Chemical manufacturers are generally pleased with the House version of clean air legislation because it has less stringent standards for toxic pollution controls than the bill the Senate passed earlier this year.

But the industry prefers two important provisions in the Senate version and will push for their adoption in the congressional conference to reconcile the two bills.The House voted 401-21 late Wednesday to approve the comprehensive bill, which would reduce acid rain pollution, and urban smog, as well as toxic air pollution.

Mark Nelson, a legislative affairs expert for Du Pont Co. in Washington, said the House bill gives chemical manufacturers more flexibility in choosing mechanical pollution controls to reduce toxic air pollution.

Both the Senate and House versions say that chemical companies must use the "maximum available control technology," to control hundreds of cancer- causing chemicals, but define that term differently.

Both bills require that the "maximum available" control technology be defined as the technology used on the best-controlled plants for a particular chemical. The Senate bill would average the emissions for the best-performing 10 percent of plants that make a toxic chemical, and set the level of emissions from that 10 percent as the standard for all makers of that chemical.

The House version would use an average of the top 15 percent of the plants, which would likely result in a looser pollution standard.

The House version of the bill also would take cost into consideration in determining what the "maximum available" technology is and perhaps ensure that an economically infeasible technology is not chosen as the industry standard, said Mr. Nelson. The Senate bill makes no references to the cost of technology.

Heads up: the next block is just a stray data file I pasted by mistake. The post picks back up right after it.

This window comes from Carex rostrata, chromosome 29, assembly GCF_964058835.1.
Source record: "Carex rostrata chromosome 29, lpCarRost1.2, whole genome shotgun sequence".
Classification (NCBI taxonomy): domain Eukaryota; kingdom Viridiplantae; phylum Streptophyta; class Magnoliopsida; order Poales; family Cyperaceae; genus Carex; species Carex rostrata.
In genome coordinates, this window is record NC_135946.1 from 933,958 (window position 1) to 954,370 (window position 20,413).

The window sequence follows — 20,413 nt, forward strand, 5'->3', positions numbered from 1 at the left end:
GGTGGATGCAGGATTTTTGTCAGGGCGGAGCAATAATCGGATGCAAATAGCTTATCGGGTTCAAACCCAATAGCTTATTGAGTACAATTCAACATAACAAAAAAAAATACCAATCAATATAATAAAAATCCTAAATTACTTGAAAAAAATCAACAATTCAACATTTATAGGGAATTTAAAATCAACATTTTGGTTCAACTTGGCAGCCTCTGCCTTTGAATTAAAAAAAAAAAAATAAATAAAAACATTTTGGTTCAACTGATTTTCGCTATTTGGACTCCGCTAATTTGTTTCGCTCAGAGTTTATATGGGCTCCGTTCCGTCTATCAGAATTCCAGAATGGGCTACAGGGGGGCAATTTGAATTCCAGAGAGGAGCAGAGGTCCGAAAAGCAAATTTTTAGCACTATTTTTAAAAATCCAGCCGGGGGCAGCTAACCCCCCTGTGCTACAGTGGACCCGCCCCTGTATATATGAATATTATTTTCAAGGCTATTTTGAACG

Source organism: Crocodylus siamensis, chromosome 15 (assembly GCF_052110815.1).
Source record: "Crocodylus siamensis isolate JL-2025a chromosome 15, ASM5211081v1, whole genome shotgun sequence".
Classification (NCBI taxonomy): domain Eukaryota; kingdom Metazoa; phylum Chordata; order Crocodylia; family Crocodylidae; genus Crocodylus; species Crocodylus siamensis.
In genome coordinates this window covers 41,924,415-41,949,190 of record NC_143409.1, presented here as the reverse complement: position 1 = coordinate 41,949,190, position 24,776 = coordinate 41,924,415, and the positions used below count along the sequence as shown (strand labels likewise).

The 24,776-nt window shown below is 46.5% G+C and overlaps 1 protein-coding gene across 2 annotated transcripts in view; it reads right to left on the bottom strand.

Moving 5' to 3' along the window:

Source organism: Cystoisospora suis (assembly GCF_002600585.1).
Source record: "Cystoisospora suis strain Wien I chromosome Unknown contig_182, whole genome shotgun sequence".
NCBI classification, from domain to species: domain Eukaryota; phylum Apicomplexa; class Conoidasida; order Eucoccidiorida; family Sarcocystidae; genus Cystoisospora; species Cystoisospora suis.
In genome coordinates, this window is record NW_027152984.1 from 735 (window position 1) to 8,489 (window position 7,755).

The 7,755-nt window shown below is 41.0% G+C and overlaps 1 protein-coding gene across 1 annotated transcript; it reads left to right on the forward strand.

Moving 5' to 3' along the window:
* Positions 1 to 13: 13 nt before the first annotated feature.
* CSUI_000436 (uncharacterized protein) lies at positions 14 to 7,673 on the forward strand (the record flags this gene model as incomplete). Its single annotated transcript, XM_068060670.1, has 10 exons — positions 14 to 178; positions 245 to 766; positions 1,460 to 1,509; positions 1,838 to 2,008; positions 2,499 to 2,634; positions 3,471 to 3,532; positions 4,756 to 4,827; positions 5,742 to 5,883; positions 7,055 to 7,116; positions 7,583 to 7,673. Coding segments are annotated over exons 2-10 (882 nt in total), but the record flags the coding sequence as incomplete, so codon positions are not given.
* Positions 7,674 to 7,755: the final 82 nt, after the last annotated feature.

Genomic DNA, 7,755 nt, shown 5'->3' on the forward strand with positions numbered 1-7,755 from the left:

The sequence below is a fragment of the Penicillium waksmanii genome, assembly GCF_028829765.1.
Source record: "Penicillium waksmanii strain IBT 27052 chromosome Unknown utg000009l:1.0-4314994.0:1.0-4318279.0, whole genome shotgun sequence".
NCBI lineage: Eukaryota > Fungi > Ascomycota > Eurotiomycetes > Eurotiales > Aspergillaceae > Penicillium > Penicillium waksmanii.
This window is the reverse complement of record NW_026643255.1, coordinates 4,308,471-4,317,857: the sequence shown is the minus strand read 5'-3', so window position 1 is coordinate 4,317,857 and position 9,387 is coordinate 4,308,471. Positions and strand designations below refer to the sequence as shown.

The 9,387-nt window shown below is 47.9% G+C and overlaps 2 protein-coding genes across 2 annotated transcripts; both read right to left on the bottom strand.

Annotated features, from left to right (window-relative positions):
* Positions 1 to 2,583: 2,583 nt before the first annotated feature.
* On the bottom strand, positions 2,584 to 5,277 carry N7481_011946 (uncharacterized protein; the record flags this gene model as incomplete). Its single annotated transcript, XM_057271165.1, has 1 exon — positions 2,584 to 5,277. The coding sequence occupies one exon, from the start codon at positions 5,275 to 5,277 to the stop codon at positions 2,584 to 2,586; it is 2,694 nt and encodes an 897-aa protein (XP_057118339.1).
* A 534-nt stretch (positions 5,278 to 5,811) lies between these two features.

After the first, large reductions in toxic pollution are made under the clean air plan, both the Senate and House legislation deal with the "residual risk" from the remaining proportion of chemicals still being released into the air.

The Senate bill would use a mathematical estimate of cancer risk to establish this second round of reduction standards, with a 1-in-10,000 risk of cancer being the maximum level of risk and 1-in-1 million being the goal of the regulations.

Mr. Nelson said this approach to residual risk is too arbitrary, and he said the industry favors the House bill, which would leave most of the responsibility for this standard to theEnvironmental Protection Agency and the Surgeon General.

The two Senate provisions preferred by the industry would give manufacturers credit for voluntary reductions in toxic pollution, presumably made without expensive controls, and allow companies to alter their production processes without having to install new controls.